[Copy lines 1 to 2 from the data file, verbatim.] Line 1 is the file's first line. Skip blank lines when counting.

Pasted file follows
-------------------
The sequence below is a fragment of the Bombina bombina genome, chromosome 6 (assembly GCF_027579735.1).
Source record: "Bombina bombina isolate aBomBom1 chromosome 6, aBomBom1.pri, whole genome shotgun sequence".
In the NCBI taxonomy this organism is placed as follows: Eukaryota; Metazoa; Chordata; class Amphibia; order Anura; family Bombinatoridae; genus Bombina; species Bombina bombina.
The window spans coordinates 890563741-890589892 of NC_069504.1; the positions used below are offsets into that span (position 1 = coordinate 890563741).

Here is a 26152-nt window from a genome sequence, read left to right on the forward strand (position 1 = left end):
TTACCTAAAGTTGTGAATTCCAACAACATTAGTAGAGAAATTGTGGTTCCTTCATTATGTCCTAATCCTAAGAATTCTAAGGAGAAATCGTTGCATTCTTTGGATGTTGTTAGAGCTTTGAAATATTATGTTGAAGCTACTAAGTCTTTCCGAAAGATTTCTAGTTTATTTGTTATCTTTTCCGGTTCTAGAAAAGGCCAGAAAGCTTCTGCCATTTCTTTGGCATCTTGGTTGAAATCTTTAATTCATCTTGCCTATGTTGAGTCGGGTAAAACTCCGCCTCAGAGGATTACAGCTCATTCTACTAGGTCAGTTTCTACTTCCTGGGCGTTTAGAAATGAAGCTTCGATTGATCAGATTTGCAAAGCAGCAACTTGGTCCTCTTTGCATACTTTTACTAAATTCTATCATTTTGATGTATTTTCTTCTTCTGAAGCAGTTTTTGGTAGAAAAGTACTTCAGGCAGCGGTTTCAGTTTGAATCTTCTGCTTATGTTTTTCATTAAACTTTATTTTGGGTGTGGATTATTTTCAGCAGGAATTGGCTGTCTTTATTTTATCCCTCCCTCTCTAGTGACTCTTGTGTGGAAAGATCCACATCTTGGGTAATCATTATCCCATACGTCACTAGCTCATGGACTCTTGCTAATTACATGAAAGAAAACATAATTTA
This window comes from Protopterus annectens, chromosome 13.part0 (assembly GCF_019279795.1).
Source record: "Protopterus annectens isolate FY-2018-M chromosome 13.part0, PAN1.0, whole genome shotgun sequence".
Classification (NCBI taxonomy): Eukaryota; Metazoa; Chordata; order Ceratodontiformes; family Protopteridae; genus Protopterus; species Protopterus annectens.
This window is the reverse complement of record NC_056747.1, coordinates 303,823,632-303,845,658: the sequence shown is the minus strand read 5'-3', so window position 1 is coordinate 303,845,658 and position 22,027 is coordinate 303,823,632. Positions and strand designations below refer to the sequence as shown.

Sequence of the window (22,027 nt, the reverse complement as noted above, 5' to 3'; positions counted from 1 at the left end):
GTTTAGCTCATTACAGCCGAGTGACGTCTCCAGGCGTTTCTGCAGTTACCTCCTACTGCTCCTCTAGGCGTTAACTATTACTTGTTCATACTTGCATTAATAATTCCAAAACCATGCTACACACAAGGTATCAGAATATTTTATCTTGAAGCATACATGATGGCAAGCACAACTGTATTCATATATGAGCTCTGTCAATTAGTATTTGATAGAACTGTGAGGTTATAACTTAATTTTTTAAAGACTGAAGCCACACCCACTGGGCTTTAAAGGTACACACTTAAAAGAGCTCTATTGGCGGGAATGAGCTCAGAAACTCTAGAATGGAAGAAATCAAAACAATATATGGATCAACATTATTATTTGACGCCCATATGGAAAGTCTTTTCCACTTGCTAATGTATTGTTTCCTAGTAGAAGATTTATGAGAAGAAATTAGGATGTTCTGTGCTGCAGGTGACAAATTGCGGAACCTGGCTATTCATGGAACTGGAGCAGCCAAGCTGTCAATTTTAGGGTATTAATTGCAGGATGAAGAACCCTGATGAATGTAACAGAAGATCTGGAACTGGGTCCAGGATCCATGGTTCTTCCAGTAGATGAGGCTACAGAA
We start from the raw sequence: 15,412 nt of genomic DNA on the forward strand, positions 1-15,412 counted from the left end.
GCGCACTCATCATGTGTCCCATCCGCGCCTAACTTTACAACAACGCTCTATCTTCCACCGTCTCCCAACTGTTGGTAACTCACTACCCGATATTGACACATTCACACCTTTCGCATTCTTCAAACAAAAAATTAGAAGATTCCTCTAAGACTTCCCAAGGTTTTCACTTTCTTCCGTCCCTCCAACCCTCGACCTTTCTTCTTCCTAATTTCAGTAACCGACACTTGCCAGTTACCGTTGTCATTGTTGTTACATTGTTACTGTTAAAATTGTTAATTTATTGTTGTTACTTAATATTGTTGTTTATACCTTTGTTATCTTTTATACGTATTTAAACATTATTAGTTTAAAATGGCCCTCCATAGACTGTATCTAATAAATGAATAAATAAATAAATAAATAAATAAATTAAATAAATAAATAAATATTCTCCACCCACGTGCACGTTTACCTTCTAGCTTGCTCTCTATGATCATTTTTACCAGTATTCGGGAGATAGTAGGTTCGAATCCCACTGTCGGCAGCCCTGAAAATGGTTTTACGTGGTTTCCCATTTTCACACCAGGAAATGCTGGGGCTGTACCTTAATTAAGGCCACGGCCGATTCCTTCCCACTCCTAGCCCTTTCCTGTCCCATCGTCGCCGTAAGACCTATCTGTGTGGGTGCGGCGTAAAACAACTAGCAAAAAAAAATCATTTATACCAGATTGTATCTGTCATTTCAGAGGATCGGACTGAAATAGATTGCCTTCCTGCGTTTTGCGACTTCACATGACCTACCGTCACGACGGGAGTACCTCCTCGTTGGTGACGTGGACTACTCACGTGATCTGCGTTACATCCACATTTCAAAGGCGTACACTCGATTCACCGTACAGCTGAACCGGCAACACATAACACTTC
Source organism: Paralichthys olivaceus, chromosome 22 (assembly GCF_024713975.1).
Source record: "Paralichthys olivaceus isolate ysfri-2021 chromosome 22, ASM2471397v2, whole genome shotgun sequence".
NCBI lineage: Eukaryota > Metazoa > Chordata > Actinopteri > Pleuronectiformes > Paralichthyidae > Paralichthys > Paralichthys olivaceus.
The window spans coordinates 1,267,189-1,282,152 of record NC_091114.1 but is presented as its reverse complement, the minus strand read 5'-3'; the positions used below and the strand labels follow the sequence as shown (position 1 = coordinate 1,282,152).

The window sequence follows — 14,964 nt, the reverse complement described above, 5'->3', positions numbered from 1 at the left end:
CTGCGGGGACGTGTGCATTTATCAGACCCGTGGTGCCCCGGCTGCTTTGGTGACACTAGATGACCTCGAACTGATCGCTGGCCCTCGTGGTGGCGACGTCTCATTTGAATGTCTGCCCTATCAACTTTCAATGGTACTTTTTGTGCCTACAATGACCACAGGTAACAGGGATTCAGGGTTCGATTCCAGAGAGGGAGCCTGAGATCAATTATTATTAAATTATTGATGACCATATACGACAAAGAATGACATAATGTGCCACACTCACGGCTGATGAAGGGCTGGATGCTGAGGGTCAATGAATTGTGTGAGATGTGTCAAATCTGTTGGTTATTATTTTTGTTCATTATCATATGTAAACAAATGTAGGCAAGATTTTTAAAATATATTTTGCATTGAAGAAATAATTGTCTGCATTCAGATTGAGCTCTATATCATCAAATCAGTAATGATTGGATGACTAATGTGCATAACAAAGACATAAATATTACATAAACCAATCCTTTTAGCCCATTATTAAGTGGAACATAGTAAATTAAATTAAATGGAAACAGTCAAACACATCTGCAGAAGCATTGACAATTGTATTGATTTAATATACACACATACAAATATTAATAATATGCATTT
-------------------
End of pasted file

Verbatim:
The sequence below is a fragment of the Bombina bombina genome, chromosome 6 (assembly GCF_027579735.1).
Source record: "Bombina bombina isolate aBomBom1 chromosome 6, aBomBom1.pri, whole genome shotgun sequence".